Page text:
TEXT ON THE SCREEN
Saint Petersburg, Kolomna, 2017
Most of the information about the “real” world we get from the virtual world: news feeds on social networks, information sites, video blogs, etc. In this case, digital media provides a wide field for the manipulation of visual information. Even large media has been caught out in using banal Photoshop.
Illegal street art remains one of the few artistic activities, where the artist works directly with the real space of the street. And it is a “live” interaction that is associated with the risk of creating a special street entourage around the artist. And as a rule this kind of illegal art work can rarely live longer than a few days. Soon only the documentation is left from the work. Funny enough but the spectators of street art are not passers-by but Internet users. In spite of its name street art doesn’t live on the street but on the Web. The street itself is no longer a product of the media but has become a part of artist’s image.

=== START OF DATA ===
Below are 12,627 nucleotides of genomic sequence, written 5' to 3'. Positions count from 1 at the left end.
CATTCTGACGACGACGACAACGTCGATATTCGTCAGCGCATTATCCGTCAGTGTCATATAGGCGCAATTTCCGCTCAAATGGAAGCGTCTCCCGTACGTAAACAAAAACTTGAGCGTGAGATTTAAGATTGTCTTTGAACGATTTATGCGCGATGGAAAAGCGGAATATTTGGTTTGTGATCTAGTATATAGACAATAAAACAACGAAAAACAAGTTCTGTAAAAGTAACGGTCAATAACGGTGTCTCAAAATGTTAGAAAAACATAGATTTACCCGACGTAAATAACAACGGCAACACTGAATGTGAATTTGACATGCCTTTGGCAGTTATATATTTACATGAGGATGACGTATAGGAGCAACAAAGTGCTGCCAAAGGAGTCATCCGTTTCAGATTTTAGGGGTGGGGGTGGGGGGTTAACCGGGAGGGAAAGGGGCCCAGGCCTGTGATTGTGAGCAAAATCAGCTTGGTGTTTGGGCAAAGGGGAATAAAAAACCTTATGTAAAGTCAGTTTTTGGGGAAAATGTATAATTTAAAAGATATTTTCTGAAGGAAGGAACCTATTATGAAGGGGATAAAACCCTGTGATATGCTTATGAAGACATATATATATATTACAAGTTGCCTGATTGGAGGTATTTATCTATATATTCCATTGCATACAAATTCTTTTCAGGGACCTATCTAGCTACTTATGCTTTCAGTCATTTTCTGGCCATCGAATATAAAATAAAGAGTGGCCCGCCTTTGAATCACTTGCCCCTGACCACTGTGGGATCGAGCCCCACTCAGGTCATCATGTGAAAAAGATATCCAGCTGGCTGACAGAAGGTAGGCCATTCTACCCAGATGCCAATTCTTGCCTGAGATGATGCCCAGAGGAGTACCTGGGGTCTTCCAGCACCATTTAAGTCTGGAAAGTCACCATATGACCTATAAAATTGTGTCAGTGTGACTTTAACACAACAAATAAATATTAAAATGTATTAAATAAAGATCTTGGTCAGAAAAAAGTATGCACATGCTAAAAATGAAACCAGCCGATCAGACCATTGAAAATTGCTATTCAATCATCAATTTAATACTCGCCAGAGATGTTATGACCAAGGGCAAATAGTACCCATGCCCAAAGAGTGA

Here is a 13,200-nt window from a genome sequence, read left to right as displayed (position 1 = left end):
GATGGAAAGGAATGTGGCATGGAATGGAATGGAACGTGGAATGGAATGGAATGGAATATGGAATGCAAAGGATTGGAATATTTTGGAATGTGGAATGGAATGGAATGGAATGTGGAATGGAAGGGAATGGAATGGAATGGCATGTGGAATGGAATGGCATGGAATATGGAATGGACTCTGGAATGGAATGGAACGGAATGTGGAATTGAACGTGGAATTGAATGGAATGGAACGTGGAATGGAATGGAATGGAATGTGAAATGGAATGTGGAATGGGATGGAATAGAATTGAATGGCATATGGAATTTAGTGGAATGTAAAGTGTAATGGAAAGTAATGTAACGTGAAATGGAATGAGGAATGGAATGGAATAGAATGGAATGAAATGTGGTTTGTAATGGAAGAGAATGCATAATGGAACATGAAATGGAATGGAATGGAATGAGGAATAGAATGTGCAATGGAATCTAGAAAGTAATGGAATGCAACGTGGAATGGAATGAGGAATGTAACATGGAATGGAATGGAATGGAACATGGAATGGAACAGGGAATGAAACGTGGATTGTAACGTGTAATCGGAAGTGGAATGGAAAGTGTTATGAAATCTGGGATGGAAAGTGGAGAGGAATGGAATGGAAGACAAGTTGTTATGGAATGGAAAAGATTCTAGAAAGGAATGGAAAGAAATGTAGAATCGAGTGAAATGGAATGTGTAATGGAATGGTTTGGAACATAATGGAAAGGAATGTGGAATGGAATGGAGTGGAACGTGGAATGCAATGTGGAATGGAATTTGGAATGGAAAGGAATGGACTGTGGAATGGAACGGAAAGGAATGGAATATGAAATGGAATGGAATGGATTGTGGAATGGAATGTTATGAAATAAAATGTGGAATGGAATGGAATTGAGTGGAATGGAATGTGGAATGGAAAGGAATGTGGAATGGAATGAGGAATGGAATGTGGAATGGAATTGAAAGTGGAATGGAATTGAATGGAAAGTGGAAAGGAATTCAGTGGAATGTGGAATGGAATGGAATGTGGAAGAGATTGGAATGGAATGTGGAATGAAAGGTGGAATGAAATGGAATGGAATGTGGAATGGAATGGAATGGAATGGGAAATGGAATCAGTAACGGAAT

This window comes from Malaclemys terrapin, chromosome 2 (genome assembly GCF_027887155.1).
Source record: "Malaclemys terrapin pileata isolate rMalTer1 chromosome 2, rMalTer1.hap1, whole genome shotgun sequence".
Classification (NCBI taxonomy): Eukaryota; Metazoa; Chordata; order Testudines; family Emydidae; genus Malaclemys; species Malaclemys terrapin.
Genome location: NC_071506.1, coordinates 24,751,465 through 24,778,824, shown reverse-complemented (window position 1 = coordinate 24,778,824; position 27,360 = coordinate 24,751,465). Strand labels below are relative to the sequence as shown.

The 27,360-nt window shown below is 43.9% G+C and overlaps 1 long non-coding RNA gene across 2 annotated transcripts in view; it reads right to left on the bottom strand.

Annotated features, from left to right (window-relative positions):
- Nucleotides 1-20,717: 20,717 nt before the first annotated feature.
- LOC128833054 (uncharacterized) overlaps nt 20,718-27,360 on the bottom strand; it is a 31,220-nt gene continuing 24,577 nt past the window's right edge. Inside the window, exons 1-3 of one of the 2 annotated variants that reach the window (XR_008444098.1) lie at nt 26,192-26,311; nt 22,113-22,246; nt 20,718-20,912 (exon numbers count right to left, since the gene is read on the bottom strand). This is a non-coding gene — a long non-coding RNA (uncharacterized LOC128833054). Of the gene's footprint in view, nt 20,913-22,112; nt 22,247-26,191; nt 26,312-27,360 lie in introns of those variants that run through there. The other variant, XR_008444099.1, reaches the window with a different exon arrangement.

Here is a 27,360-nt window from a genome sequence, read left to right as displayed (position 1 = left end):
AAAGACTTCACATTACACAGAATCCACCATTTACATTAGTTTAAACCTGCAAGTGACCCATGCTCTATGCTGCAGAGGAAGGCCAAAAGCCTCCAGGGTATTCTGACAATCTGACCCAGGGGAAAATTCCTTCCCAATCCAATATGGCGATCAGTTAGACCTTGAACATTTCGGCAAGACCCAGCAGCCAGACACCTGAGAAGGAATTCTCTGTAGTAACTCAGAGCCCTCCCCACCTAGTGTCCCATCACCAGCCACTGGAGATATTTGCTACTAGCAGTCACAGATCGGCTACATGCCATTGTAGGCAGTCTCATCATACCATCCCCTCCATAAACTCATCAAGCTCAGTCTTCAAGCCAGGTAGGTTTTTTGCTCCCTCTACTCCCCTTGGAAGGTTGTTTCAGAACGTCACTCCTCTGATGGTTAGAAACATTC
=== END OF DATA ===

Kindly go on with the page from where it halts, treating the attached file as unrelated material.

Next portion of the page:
The project represents a range of street works and so-called street works or “fake works” (made in graphics editor). And they are all divided into “street art” and “photoshop” and also integrated in online test, where the viewer has to find out where is the real street art and where is a fake. The user can share the results of the test on his social network page. The works themselves are tautological inscriptions designed to doubt the original media.
But the best of the joke is that the audience will be given a random answer that demonstrates an easy way to mystification and manipulation of the facts.